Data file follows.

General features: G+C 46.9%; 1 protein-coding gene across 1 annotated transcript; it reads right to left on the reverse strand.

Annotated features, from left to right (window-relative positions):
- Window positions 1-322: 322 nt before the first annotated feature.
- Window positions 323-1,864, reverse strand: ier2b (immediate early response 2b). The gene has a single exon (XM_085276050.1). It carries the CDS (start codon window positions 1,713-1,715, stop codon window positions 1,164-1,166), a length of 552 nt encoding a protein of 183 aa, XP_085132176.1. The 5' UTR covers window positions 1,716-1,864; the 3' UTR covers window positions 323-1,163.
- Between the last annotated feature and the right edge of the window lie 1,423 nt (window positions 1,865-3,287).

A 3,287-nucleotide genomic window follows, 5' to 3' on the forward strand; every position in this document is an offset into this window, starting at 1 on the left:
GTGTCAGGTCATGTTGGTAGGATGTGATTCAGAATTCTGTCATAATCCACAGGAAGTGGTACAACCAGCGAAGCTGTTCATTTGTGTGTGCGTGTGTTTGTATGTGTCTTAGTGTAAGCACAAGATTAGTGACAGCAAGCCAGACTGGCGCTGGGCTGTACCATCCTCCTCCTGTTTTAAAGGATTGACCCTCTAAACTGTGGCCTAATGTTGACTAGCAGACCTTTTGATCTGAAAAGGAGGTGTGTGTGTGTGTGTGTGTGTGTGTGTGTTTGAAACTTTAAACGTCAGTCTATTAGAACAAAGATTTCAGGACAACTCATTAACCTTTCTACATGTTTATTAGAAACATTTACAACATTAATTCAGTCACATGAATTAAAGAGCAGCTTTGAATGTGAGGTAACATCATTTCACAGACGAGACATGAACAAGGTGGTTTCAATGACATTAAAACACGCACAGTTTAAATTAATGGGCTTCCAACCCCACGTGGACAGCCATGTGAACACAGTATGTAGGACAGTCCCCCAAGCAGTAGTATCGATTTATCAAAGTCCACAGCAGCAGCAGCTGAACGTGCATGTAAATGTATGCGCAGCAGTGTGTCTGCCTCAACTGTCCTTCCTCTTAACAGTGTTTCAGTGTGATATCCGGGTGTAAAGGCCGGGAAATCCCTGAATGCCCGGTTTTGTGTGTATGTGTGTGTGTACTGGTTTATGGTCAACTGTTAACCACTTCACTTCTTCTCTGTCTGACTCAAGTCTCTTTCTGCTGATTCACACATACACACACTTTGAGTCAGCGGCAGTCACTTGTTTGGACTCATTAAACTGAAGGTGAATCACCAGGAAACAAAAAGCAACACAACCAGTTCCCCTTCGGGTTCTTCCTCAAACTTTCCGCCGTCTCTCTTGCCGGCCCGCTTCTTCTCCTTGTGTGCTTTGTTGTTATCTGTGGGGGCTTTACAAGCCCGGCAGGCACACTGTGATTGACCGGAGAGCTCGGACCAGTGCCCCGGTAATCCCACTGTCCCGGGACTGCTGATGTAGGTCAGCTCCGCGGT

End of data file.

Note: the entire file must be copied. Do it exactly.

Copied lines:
General features: G+C 46.9%; 1 protein-coding gene across 1 annotated transcript; it reads right to left on the reverse strand.

Annotated features, from left to right (window-relative positions):
- Window positions 1-322: 322 nt before the first annotated feature.
- Window positions 323-1,864, reverse strand: ier2b (immediate early response 2b). The gene has a single exon (XM_085276050.1). It carries the CDS (start codon window positions 1,713-1,715, stop codon window positions 1,164-1,166), a length of 552 nt encoding a protein of 183 aa, XP_085132176.1. The 5' UTR covers window positions 1,716-1,864; the 3' UTR covers window positions 323-1,163.
- Between the last annotated feature and the right edge of the window lie 1,423 nt (window positions 1,865-3,287).

A 3,287-nucleotide genomic window follows, 5' to 3' on the forward strand; every position in this document is an offset into this window, starting at 1 on the left:
GTGTCAGGTCATGTTGGTAGGATGTGATTCAGAATTCTGTCATAATCCACAGGAAGTGGTACAACCAGCGAAGCTGTTCATTTGTGTGTGCGTGTGTTTGTATGTGTCTTAGTGTAAGCACAAGATTAGTGACAGCAAGCCAGACTGGCGCTGGGCTGTACCATCCTCCTCCTGTTTTAAAGGATTGACCCTCTAAACTGTGGCCTAATGTTGACTAGCAGACCTTTTGATCTGAAAAGGAGGTGTGTGTGTGTGTGTGTGTGTGTGTGTGTTTGAAACTTTAAACGTCAGTCTATTAGAACAAAGATTTCAGGACAACTCATTAACCTTTCTACATGTTTATTAGAAACATTTACAACATTAATTCAGTCACATGAATTAAAGAGCAGCTTTGAATGTGAGGTAACATCATTTCACAGACGAGACATGAACAAGGTGGTTTCAATGACATTAAAACACGCACAGTTTAAATTAATGGGCTTCCAACCCCACGTGGACAGCCATGTGAACACAGTATGTAGGACAGTCCCCCAAGCAGTAGTATCGATTTATCAAAGTCCACAGCAGCAGCAGCTGAACGTGCATGTAAATGTATGCGCAGCAGTGTGTCTGCCTCAACTGTCCTTCCTCTTAACAGTGTTTCAGTGTGATATCCGGGTGTAAAGGCCGGGAAATCCCTGAATGCCCGGTTTTGTGTGTATGTGTGTGTGTACTGGTTTATGGTCAACTGTTAACCACTTCACTTCTTCTCTGTCTGACTCAAGTCTCTTTCTGCTGATTCACACATACACACACTTTGAGTCAGCGGCAGTCACTTGTTTGGACTCATTAAACTGAAGGTGAATCACCAGGAAACAAAAAGCAACACAACCAGTTCCCCTTCGGGTTCTTCCTCAAACTTTCCGCCGTCTCTCTTGCCGGCCCGCTTCTTCTCCTTGTGTGCTTTGTTGTTATCTGTGGGGGCTTTACAAGCCCGGCAGGCACACTGTGATTGACCGGAGAGCTCGGACCAGTGCCCCGGTAATCCCACTGTCCCGGGACTGCTGATGTAGGTCAGCTCCGCGGT